The former Helen Tomlinson Corrigan was the eldest daughter of Samuel Bradley and Louisa (née Lascelles) Corrigan. She was born on 7 June 1849 at the residence of Dr Thomas of Pontville in Tasmania.
She came to Geelong with her parents at an early age (before 1856) and was educated in Geelong and at Miss Murphy's school in St Kilda, Melbourne.
She worked as a journalist in New Zealand for several years and was subsequently incorrectly identified as a native of that country on occasions. She wrote for New Idea, from its inception in 1903 until the end of 1905, researching her articles both from personal experience and from interviews with women in various walks of life. She had feminist views about equal pay for women doing the same job as men and higher education for women. She also wrote articles for the Red Funnel, a New Zealand magazine which devoted considerable attention to Australian subjects. After the success of her first book, "For So Little", the story of a crime in 1890, which achieved wide acclaim, she moved to London.
She married Tom Harrison Davis on 5 August 1884 at Palmerston North in New Zealand. He became general manager of the London office of the New York Assurance Office. In 1895 her crime drama play "A Life Policy" did not succeed after the original matinée reported one source although another reported it was so successful it ran for twelve months. It was reported in New Zealand that the play was on for two years and then toured and the rights were bought by a company in New York.
In late 1894 she completed a new novel "Angus Murray", a psychological study dealing entirely with Australian life. In 1899 her book "A Dangerous Intimacy" was published.
Her mother's elder sister, Martha Elizabeth was married Charles John Dennys. Helen had erroneously been referred to as the former Miss Dennys.
Thomas Harrison Davis died on 10 July 1903 at Wellington, New Zealand. Helen died on 3 June 1910 at Canterbury in Kent, England. She left an invalid son, Noel (born 1885), who later died in an institution in England of TB and a very talented daughter, Enid Laura Louisa (born 1888).
from New Zealand newspapers — contributed by Cushla Randle
You might ask what are these occupations.
A fellmonger is a dealer in fells or sheepskins, who separates the wool from the pelts. He is the person who prepares the skin prior to leather making. The wool was then scoured. A wool scouring factory might have bought fleeces and then scoured the wool.
A tanner is the person who processes the skins to produce leather.
A currier applies the dressing, and colouring to the tanned hide to make it strong, flexible and waterproof.
Boiling down is the process of rendering fat from animal carcasses to produce tallow. Tallow was used for making soap and candles. It brought the price of old animals up considerably and was a boost to the farmer when animal prices were low.
Glue is produced by the boiling of animal connective tissue.
Bone mills produce fertiliser and glue by processing animal bones.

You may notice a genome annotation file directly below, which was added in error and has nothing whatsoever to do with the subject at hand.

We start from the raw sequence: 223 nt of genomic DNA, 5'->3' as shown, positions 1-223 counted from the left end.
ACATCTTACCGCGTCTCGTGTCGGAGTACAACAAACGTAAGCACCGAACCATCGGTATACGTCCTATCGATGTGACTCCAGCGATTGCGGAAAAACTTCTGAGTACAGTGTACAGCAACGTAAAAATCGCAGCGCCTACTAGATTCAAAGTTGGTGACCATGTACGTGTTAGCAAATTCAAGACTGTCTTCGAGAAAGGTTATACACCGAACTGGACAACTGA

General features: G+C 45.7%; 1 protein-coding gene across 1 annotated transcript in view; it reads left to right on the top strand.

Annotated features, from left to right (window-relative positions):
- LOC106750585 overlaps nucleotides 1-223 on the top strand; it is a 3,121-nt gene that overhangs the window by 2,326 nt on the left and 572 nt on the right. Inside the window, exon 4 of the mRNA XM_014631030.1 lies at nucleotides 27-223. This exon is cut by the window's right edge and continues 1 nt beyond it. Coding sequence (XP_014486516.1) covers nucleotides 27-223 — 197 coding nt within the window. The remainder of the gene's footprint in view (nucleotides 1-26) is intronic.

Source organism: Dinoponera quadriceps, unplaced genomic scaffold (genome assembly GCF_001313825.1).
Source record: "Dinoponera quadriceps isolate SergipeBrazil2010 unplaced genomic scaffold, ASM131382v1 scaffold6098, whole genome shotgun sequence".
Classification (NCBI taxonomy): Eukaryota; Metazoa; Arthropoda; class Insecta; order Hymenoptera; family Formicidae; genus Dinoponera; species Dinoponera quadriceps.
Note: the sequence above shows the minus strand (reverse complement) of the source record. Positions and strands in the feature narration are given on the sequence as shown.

These industries were an important part of Geelong's economy. Hundreds of men were employed at these factories. At first the river was used to wash the skins. Later they were washed in vats. The area probably smelled like the abattoirs and sale yards at Newmarket in Melbourne which I remember well from my childhood. Maybe it was worse.
A number of streets have names that reflect the activities carried on in the area:
Tanner Street, Leather Street, Currier Street and Fellmongers Road in Breakwater
Woolscour Lane and Tannery Road in Marshall
Some of the owners of factories on the south and west side of the Barwon were (from North):
Charles John Dennys, sold to Samuel Bradley Corrigan
Patrick McDonald and Lawrence Webster, later leased by George Kingsbury and George Connor, later became Corrigans
George Gardiner (see article in next volume of "History Matters" — available at the Torquay Newsagency)
Charles Frederick Palmer
Joseph and Sharp Brearley
Joseph married Jane Hillard's sister, Margaret, on 25 March 1852 at St James Cathedral, Melbourne. Their children were:
Joseph Henry "Harry" — born 1853, married Mary Elizabeth Gillot on 20 September 1881, died 29 June 1918 at 5 Crimea Street, St Kilda aged 65
Hannah — married Johann Christian Richard Ohiff on 30 May 1881
Rebecca Elizabeth — born 1857, married William James Joseph Gallagher in 1883
Josephine Louisa — born 1859, married Robert Imray on 1 May 1882
Annie Maria — married Conrad Kollmann on 22 December 1889
Victoria — born 1862, married Ernest Castles on 19 May 1885
Robert George Hillard — born 30 June 1864
Margaret "Maggie"— born 1866 at Hawthorn, died 18 November 1901
John Frederick William — born 1868 at Kew
Edna — married Alan Roberts
Alfred — born 1871, died 29 July 1972 at Clifton House, Studley Park, Kew
Joseph was prominent in local sporting organisations and was elected a member of the Geelong Town Council, serving from 1864 until 1966. During the 1880s he left Geelong and moved with his family to Melbourne where he went into the leather business.
Margaret had a severe stroke on 6 June 1885 and died at her residence in Waltham Street, Richmond the next day, aged 53. She was buried in the Church of England section of the Boroondara Cemetery. Joseph died on 24 May 1911 at Balaclava, his daughter Rebecca Gallagher's home, aged 88. He was buried with his late wife.
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